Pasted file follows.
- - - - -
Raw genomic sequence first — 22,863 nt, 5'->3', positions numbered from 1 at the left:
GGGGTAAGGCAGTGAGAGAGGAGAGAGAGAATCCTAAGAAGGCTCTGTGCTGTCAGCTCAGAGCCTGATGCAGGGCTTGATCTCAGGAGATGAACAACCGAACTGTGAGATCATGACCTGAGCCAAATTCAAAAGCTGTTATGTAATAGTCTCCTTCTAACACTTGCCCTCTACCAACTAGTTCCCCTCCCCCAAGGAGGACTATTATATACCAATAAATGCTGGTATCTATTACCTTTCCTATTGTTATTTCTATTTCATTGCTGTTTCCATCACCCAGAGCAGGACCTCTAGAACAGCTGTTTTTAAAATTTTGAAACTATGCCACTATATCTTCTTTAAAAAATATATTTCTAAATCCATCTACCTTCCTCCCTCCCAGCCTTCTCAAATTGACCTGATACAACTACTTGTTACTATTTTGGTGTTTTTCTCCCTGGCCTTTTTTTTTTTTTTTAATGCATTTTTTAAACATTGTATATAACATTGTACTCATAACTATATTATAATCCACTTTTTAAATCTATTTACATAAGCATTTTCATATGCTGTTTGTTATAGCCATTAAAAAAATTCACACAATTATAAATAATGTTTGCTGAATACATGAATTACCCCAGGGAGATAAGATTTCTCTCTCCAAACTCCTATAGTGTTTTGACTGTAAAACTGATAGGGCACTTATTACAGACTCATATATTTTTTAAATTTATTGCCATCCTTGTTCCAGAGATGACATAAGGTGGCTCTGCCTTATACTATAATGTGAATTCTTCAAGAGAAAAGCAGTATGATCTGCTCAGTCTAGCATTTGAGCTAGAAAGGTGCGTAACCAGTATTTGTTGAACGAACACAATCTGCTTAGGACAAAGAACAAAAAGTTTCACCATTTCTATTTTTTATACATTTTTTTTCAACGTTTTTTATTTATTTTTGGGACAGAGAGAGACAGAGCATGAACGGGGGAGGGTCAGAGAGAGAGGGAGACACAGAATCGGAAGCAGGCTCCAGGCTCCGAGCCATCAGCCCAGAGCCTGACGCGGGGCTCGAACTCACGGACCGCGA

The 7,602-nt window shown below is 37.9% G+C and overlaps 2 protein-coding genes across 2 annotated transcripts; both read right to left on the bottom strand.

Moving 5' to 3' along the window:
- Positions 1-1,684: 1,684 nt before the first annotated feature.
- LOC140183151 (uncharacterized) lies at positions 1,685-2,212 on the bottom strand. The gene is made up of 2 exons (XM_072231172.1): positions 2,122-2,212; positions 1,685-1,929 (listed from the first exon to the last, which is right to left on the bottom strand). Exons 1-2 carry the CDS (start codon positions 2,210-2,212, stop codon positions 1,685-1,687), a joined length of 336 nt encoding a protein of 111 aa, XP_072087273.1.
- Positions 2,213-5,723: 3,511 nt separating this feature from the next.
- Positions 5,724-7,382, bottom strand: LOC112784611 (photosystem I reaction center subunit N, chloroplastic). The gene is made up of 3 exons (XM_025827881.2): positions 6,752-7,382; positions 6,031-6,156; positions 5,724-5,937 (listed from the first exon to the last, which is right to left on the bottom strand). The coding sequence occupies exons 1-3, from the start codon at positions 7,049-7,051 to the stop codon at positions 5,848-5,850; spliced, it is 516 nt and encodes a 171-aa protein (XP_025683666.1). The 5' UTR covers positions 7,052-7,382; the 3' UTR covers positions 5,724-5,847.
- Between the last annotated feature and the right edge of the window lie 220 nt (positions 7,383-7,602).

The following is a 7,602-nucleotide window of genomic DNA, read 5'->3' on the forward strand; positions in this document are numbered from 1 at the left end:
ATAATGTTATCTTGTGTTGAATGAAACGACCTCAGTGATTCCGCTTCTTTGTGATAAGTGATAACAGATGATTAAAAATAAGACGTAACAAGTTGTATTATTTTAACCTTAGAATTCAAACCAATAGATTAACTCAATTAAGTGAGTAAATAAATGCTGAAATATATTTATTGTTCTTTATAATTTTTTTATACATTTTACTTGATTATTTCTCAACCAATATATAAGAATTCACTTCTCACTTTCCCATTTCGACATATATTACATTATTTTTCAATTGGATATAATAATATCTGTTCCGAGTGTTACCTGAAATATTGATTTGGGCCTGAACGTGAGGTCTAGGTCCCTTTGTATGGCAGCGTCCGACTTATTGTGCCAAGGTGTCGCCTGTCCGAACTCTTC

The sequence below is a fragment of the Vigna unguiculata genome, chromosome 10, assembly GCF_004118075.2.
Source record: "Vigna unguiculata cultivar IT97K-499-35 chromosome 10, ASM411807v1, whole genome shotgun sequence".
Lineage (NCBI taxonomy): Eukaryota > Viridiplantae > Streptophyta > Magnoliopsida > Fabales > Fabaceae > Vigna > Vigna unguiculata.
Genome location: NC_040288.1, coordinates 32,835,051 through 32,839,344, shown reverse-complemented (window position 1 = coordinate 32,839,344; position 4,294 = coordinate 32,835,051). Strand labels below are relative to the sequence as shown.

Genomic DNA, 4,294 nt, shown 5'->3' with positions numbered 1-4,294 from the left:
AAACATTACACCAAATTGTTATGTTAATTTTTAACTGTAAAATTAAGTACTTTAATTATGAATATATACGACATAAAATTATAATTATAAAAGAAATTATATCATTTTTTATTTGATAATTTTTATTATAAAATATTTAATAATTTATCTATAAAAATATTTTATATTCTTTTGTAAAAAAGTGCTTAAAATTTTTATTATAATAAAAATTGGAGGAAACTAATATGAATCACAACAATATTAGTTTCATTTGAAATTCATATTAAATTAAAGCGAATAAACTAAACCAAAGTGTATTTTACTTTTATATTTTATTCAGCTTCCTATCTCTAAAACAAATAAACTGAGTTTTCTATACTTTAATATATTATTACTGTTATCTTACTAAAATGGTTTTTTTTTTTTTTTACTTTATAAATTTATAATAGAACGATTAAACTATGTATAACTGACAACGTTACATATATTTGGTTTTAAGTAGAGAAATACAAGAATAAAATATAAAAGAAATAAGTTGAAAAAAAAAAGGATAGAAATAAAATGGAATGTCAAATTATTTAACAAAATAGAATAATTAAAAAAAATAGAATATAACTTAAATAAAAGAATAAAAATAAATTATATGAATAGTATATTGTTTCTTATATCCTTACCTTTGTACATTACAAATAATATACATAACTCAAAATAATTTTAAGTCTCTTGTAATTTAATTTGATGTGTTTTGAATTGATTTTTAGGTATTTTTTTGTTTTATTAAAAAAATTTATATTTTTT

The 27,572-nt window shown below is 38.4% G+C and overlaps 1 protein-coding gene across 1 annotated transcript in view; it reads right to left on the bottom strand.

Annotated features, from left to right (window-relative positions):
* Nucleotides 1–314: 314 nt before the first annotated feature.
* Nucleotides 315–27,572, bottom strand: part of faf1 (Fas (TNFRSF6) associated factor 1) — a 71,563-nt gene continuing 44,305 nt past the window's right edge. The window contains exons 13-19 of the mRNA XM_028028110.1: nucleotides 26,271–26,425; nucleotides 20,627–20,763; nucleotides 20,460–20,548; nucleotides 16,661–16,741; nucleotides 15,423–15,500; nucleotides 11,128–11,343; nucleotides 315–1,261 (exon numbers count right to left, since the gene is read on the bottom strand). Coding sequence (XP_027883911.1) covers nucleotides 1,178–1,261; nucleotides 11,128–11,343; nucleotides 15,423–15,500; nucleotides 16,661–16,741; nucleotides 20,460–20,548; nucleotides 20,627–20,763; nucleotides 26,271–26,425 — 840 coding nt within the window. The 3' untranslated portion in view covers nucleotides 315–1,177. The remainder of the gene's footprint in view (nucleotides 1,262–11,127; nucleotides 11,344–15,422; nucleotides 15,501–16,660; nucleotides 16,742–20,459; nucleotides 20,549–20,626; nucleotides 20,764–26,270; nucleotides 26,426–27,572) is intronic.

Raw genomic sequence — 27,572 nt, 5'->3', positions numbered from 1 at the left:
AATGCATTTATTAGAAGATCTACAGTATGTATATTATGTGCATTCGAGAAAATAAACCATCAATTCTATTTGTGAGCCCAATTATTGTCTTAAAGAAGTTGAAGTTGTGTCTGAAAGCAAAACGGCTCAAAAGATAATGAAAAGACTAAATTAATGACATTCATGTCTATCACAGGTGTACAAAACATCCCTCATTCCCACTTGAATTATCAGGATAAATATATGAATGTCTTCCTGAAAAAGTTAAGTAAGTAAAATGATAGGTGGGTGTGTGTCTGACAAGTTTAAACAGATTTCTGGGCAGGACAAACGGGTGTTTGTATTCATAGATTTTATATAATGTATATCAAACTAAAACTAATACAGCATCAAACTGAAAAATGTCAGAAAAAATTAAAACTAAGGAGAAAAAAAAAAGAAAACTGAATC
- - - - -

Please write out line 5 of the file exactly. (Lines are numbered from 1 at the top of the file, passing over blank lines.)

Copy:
- Positions 1-1,684: 1,684 nt before the first annotated feature.